“Gustav Metzger: Historic Photographs” and “Apichatpong Weerasethakul: Primitive” are curated by Massimiliano Gioni, Associate Director and Director of Exhibitions, with Gary Carrion-Murayari, Associate Curator.

Primitive was commissioned by Haus der Kunst, Munich with FACT (Foundation for Art and Creative Technology), Liverpool and Animate Projects, London. Produced by Illuminations Films and Kick the Machine Films.

“Gustav Mezger: Historic Photographs” and “Apichatpong Weerasethakul: Primitive” are made possible by the generosity of the Leadership Council of the New Museum.

Additional generous support for “Gustav Mezger: Historic Photographs” provided by the Robert Mapplethorpe Photography Fund. Additional generous support for “Apichatpong Weerasethakul: Primitive” provided by the New York State Council on the Arts and the Toby Devan Lewis Emerging Artists Exhibitions Fund.

Also on view this May:
“Museum as Hub: The Incongruous Image: Marcel Broodthaers and Liliana Porter”
May 11–July 3, 2011
Fifth Floor

David Medalla’s Cloud Canyon no. 14 (1963/2011)
May 19–July 3
Shaft Space

Neil Beloufa’s Kempinski (2007)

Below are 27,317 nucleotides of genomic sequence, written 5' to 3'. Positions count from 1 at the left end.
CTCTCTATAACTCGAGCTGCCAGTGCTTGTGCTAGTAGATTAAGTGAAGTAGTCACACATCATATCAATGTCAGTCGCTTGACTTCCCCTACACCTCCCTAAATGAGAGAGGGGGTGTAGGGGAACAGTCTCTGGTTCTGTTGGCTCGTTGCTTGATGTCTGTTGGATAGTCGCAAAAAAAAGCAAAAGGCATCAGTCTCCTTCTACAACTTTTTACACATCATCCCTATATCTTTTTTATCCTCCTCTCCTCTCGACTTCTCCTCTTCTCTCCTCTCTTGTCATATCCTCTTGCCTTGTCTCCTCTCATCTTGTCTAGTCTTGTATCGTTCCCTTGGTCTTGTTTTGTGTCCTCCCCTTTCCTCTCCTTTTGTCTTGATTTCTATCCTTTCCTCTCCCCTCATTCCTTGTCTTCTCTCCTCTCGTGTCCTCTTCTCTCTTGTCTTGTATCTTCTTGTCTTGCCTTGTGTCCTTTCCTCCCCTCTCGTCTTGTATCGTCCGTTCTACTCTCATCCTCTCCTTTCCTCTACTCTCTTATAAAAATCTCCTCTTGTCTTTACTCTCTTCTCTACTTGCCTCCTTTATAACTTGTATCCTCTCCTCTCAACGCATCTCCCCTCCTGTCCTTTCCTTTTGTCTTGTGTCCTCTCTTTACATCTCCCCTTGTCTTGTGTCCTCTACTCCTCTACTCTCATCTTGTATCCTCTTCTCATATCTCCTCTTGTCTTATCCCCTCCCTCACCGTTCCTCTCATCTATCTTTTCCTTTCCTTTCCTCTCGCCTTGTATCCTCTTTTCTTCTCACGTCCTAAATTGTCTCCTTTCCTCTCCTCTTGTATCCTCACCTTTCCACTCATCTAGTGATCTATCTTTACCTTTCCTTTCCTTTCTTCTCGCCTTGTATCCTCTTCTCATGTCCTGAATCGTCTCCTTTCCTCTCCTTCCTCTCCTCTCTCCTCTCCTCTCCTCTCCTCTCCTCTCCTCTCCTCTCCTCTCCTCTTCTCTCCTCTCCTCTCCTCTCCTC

Screening continuously on selected dates May 12-July 15
New Museum Theater

About the New Museum
The New Museum is the only museum in New York City exclusively devoted to contemporary art. Founded in 1977, the New Museum was conceived as a center for exhibitions, information, and documentation about living artists from around the world. From its beginnings as a one-room office on Hudson Street to the inauguration of its first freestanding, dedicated building on the Bowery designed by SANAA in 2007, the New Museum continues to be a place of ongoing experimentation and a hub of new art and new ideas. For more information visit

*Images above:
Gustav Metzger, Historic Photographs: To Crawl Into—Anschluss, Vienna, March 1938, 1996. Black-and-white photograph on PVC and cotton cover, Historic Photographs: To Walk Into, Massacre on the Mount,Jerusalem, 8 November, 1990, 1996. Installation view, Generali Foundation, Vienna. Courtesy Generali Foundation, Photo: © Werner Kaligofsky, 2005

Apichatpong Weerasethakul, production image from Primitive, 2009. From the project, Primitive. 2 channel synchronized video, color, sound with English subtitles; 29:35 minutes. Courtesy Kick the Machine Films and Illuminations Films, 2009. Photograph by Chaisiri Jiwarangsan.

Gustav Metzger and Apichatpong Weerasethakul
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New Museum
May 17, 2011